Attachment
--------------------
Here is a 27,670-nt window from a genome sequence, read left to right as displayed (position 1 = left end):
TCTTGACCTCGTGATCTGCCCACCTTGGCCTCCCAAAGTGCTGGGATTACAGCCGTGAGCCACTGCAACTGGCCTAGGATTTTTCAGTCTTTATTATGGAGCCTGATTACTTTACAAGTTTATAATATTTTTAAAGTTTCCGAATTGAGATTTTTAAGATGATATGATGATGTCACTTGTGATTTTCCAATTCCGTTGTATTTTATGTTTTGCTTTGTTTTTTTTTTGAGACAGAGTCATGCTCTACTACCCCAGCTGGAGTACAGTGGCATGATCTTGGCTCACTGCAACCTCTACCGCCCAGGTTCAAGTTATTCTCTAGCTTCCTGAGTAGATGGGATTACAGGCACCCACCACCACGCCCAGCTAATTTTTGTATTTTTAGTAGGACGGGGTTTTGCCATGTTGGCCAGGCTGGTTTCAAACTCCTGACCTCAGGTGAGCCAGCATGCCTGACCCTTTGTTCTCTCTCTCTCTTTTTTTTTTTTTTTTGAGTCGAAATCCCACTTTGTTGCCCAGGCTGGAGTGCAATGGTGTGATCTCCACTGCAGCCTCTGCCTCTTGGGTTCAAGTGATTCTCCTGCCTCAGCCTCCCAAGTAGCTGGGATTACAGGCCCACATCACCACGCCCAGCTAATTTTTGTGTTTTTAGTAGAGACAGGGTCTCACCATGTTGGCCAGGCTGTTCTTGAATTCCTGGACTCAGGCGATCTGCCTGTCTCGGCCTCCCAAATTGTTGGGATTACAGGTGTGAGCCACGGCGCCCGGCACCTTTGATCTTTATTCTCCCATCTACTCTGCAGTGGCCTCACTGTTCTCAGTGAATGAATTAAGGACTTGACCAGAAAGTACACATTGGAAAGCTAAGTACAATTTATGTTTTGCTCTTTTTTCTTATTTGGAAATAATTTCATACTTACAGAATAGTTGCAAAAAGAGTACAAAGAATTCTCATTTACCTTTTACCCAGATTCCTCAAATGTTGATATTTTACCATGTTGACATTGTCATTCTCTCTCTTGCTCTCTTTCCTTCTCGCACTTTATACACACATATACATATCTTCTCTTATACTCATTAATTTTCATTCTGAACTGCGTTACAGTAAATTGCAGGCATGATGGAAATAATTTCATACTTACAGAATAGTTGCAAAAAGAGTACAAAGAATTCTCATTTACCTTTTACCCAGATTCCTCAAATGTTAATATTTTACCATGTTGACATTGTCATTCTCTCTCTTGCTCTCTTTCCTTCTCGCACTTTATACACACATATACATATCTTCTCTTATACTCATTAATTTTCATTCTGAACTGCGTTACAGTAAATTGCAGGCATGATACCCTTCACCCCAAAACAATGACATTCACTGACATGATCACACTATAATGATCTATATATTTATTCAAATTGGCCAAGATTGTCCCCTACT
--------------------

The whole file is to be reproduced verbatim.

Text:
Here is a 27,670-nt window from a genome sequence, read left to right as displayed (position 1 = left end):
TCTTGACCTCGTGATCTGCCCACCTTGGCCTCCCAAAGTGCTGGGATTACAGCCGTGAGCCACTGCAACTGGCCTAGGATTTTTCAGTCTTTATTATGGAGCCTGATTACTTTACAAGTTTATAATATTTTTAAAGTTTCCGAATTGAGATTTTTAAGATGATATGATGATGTCACTTGTGATTTTCCAATTCCGTTGTATTTTATGTTTTGCTTTGTTTTTTTTTTGAGACAGAGTCATGCTCTACTACCCCAGCTGGAGTACAGTGGCATGATCTTGGCTCACTGCAACCTCTACCGCCCAGGTTCAAGTTATTCTCTAGCTTCCTGAGTAGATGGGATTACAGGCACCCACCACCACGCCCAGCTAATTTTTGTATTTTTAGTAGGACGGGGTTTTGCCATGTTGGCCAGGCTGGTTTCAAACTCCTGACCTCAGGTGAGCCAGCATGCCTGACCCTTTGTTCTCTCTCTCTCTTTTTTTTTTTTTTTTGAGTCGAAATCCCACTTTGTTGCCCAGGCTGGAGTGCAATGGTGTGATCTCCACTGCAGCCTCTGCCTCTTGGGTTCAAGTGATTCTCCTGCCTCAGCCTCCCAAGTAGCTGGGATTACAGGCCCACATCACCACGCCCAGCTAATTTTTGTGTTTTTAGTAGAGACAGGGTCTCACCATGTTGGCCAGGCTGTTCTTGAATTCCTGGACTCAGGCGATCTGCCTGTCTCGGCCTCCCAAATTGTTGGGATTACAGGTGTGAGCCACGGCGCCCGGCACCTTTGATCTTTATTCTCCCATCTACTCTGCAGTGGCCTCACTGTTCTCAGTGAATGAATTAAGGACTTGACCAGAAAGTACACATTGGAAAGCTAAGTACAATTTATGTTTTGCTCTTTTTTCTTATTTGGAAATAATTTCATACTTACAGAATAGTTGCAAAAAGAGTACAAAGAATTCTCATTTACCTTTTACCCAGATTCCTCAAATGTTGATATTTTACCATGTTGACATTGTCATTCTCTCTCTTGCTCTCTTTCCTTCTCGCACTTTATACACACATATACATATCTTCTCTTATACTCATTAATTTTCATTCTGAACTGCGTTACAGTAAATTGCAGGCATGATGGAAATAATTTCATACTTACAGAATAGTTGCAAAAAGAGTACAAAGAATTCTCATTTACCTTTTACCCAGATTCCTCAAATGTTAATATTTTACCATGTTGACATTGTCATTCTCTCTCTTGCTCTCTTTCCTTCTCGCACTTTATACACACATATACATATCTTCTCTTATACTCATTAATTTTCATTCTGAACTGCGTTACAGTAAATTGCAGGCATGATACCCTTCACCCCAAAACAATGACATTCACTGACATGATCACACTATAATGATCTATATATTTATTCAAATTGGCCAAGATTGTCCCCTACT